WASHINGTON, May 1, 2015 – Gov. Terry Branstad declared a state of emergency today in Iowa after four new probable cases of highly pathogenic avian influenza (HPAI) were detected in his state, the nation’s leading producer of eggs. Two other states, Minnesota, the country’s top turkey producer, and Wisconsin, had already declared states of emergency last month.
The recent findings in Iowa, should they be confirmed, would mean there have been 21 outbreaks in the state, affecting at least 16 million laying hens, or more than a quarter of the 58.3 million layers in the state. All of the affected animals are being depopulated. Branstad called the spread of the virus, which has now spread to 14 states, an “epidemic.”
“Not in the years that I’ve been in state government have we had a disaster situation affecting, in this case, our poultry, like this,” said Branstad, who was elected to the state House back in 1973. “This is a magnitude much greater than anything we’ve dealt with in recent, modern times,” the governor said at a Friday afternoon news conference in Des Moines.
The latest detections involve three turkey farms and a chicken laying operation of about 1 million birds. Iowa’s first outbreak surfaced in mid-April.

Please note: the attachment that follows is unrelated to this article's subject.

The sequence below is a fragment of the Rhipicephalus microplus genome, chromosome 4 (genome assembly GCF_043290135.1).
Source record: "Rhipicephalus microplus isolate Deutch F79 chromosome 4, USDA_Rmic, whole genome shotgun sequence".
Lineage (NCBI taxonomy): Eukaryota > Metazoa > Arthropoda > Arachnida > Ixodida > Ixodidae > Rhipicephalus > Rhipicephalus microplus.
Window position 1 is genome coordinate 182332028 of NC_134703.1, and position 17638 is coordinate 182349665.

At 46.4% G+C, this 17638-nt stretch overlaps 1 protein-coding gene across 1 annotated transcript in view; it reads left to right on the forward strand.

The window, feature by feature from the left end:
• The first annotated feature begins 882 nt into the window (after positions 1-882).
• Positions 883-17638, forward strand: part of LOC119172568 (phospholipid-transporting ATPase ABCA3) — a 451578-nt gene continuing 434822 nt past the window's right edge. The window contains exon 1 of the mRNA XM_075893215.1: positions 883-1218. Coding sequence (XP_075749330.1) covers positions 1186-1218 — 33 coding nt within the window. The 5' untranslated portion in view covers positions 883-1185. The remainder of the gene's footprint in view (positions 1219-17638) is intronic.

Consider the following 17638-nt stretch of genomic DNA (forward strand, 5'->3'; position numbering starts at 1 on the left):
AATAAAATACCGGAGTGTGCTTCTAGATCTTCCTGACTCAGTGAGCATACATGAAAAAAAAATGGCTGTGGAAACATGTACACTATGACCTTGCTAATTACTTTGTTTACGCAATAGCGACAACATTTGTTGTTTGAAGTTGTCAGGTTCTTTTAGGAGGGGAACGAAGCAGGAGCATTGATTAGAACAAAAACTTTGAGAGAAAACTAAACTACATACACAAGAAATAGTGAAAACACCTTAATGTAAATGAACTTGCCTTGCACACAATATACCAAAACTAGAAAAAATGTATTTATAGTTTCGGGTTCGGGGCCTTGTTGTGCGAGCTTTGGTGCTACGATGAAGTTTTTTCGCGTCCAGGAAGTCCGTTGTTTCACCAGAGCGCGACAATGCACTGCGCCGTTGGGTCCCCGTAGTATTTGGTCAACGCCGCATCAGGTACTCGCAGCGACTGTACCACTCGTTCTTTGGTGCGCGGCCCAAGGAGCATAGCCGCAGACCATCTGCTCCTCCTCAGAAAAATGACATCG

The state of emergency authorizes the use and deployment of all available state resources deemed reasonably necessary by Iowa Agriculture Secretary Bill Northey to track and monitor the disease and establish restrictions on the movement of poultry into and within Iowa. Resources will also be directed to contain the spread of the virus through depopulation, disinfections, and disposal of livestock carcasses.
Northey said Iowa established an avian influenza fund about five years ago for testing, surveillance and outreach for farmers affected by the virus, but he said there was only about $137,000 left in the fund. “We will certainly need some dollars,” he said.
Help may be coming from the federal government.
Senate Agriculture Chairman Pat Roberts, R-Kan., Friday afternoon announced that the White House Office of Management and Budget (OMB) has given Agriculture Secretary Tom Vilsack authority to issue emergency assistance for poultry and egg farmers hit with the virus. Roberts and the other leaders of the House and Senate ag committees had requested Vilsack be given the go-ahead a day earlier.
As for the emergency federal funds, Dr. John Clifford, the USDA’s chief veterinarian, earlier this week said OMB had already authorized spending $84 million in funds from the Commodity Credit Corporation. Along with $15 million USDA already had on hand, he said the department has spent about $99 million to indemnify farmers for their losses and to battle the virus.
“I applaud OMB for recognizing the urgency and gravity of this situation,” Roberts said in a press release. “I’m glad these producers who suffered significant losses will get the assistance they need to help them move forward and begin rebuilding. I also applaud poultry and egg producers for proactively doing everything within their power to protect the health of their flocks.”
The Centers for Disease Control and Prevention (CDC) considers the risk to people from HPAI infections in wild birds, backyard flocks and commercial poultry to be low. No human infections with the virus have been detected in the U.S. and there is no food safety risk for consumers, officials say.
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